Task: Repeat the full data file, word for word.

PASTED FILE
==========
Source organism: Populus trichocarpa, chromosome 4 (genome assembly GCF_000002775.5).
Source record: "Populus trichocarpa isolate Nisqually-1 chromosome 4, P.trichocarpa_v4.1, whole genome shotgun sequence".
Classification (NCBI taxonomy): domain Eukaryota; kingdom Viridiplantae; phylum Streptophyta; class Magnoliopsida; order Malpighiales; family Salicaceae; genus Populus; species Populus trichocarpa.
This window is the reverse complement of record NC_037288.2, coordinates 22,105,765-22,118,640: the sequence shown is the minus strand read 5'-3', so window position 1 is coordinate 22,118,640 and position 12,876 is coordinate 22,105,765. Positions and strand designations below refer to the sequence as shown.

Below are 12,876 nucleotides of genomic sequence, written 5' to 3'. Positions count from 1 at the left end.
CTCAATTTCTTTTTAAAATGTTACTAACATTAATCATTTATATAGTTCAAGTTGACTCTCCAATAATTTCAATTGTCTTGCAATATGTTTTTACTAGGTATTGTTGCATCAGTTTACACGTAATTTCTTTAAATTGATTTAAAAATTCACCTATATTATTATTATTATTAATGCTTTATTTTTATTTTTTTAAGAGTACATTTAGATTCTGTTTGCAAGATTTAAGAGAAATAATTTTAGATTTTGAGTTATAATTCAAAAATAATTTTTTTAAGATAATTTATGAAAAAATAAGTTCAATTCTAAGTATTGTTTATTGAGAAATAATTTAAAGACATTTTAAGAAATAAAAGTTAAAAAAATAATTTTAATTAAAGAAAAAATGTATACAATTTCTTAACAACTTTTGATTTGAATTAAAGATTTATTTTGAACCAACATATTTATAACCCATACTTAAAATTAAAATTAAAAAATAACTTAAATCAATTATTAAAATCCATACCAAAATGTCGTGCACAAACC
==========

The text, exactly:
Source organism: Populus trichocarpa, chromosome 4 (genome assembly GCF_000002775.5).
Source record: "Populus trichocarpa isolate Nisqually-1 chromosome 4, P.trichocarpa_v4.1, whole genome shotgun sequence".
Classification (NCBI taxonomy): domain Eukaryota; kingdom Viridiplantae; phylum Streptophyta; class Magnoliopsida; order Malpighiales; family Salicaceae; genus Populus; species Populus trichocarpa.
This window is the reverse complement of record NC_037288.2, coordinates 22,105,765-22,118,640: the sequence shown is the minus strand read 5'-3', so window position 1 is coordinate 22,118,640 and position 12,876 is coordinate 22,105,765. Positions and strand designations below refer to the sequence as shown.

Below are 12,876 nucleotides of genomic sequence, written 5' to 3'. Positions count from 1 at the left end.
CTCAATTTCTTTTTAAAATGTTACTAACATTAATCATTTATATAGTTCAAGTTGACTCTCCAATAATTTCAATTGTCTTGCAATATGTTTTTACTAGGTATTGTTGCATCAGTTTACACGTAATTTCTTTAAATTGATTTAAAAATTCACCTATATTATTATTATTATTAATGCTTTATTTTTATTTTTTTAAGAGTACATTTAGATTCTGTTTGCAAGATTTAAGAGAAATAATTTTAGATTTTGAGTTATAATTCAAAAATAATTTTTTTAAGATAATTTATGAAAAAATAAGTTCAATTCTAAGTATTGTTTATTGAGAAATAATTTAAAGACATTTTAAGAAATAAAAGTTAAAAAAATAATTTTAATTAAAGAAAAAATGTATACAATTTCTTAACAACTTTTGATTTGAATTAAAGATTTATTTTGAACCAACATATTTATAACCCATACTTAAAATTAAAATTAAAAAATAACTTAAATCAATTATTAAAATCCATACCAAAATGTCGTGCACAAACC